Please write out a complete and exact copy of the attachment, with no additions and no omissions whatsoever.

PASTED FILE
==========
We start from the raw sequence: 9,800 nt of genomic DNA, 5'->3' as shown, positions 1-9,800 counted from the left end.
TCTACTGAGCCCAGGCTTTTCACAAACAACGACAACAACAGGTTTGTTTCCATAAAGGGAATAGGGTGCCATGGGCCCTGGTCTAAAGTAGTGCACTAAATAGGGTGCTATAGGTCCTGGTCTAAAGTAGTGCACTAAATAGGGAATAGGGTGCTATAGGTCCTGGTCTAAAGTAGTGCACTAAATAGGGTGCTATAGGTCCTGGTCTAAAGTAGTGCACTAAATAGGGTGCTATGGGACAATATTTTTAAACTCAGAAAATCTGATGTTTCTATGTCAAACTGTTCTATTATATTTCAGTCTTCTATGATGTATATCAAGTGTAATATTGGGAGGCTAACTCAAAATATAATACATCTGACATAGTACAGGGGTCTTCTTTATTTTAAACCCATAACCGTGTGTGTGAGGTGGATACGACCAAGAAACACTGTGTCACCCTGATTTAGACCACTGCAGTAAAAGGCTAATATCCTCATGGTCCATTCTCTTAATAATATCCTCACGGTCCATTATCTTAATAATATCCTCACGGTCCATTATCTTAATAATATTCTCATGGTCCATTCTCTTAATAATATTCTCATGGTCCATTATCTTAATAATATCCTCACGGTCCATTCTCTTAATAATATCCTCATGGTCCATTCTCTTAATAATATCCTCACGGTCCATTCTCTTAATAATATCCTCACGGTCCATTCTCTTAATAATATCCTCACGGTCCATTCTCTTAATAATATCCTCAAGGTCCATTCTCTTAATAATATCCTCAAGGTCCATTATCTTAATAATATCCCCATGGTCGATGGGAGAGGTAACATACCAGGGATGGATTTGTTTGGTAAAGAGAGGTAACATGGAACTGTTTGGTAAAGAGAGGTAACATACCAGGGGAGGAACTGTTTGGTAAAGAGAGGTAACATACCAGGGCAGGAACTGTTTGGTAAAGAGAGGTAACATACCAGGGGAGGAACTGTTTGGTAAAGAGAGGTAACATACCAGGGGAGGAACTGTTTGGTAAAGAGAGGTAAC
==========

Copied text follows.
We start from the raw sequence: 9,800 nt of genomic DNA, 5'->3' as shown, positions 1-9,800 counted from the left end.
TCTACTGAGCCCAGGCTTTTCACAAACAACGACAACAACAGGTTTGTTTCCATAAAGGGAATAGGGTGCCATGGGCCCTGGTCTAAAGTAGTGCACTAAATAGGGTGCTATAGGTCCTGGTCTAAAGTAGTGCACTAAATAGGGAATAGGGTGCTATAGGTCCTGGTCTAAAGTAGTGCACTAAATAGGGTGCTATAGGTCCTGGTCTAAAGTAGTGCACTAAATAGGGTGCTATGGGACAATATTTTTAAACTCAGAAAATCTGATGTTTCTATGTCAAACTGTTCTATTATATTTCAGTCTTCTATGATGTATATCAAGTGTAATATTGGGAGGCTAACTCAAAATATAATACATCTGACATAGTACAGGGGTCTTCTTTATTTTAAACCCATAACCGTGTGTGTGAGGTGGATACGACCAAGAAACACTGTGTCACCCTGATTTAGACCACTGCAGTAAAAGGCTAATATCCTCATGGTCCATTCTCTTAATAATATCCTCACGGTCCATTATCTTAATAATATCCTCACGGTCCATTATCTTAATAATATTCTCATGGTCCATTCTCTTAATAATATTCTCATGGTCCATTATCTTAATAATATCCTCACGGTCCATTCTCTTAATAATATCCTCATGGTCCATTCTCTTAATAATATCCTCACGGTCCATTCTCTTAATAATATCCTCACGGTCCATTCTCTTAATAATATCCTCACGGTCCATTCTCTTAATAATATCCTCAAGGTCCATTCTCTTAATAATATCCTCAAGGTCCATTATCTTAATAATATCCCCATGGTCGATGGGAGAGGTAACATACCAGGGATGGATTTGTTTGGTAAAGAGAGGTAACATGGAACTGTTTGGTAAAGAGAGGTAACATACCAGGGGAGGAACTGTTTGGTAAAGAGAGGTAACATACCAGGGCAGGAACTGTTTGGTAAAGAGAGGTAACATACCAGGGGAGGAACTGTTTGGTAAAGAGAGGTAACATACCAGGGGAGGAACTGTTTGGTAAAGAGAGGTAAC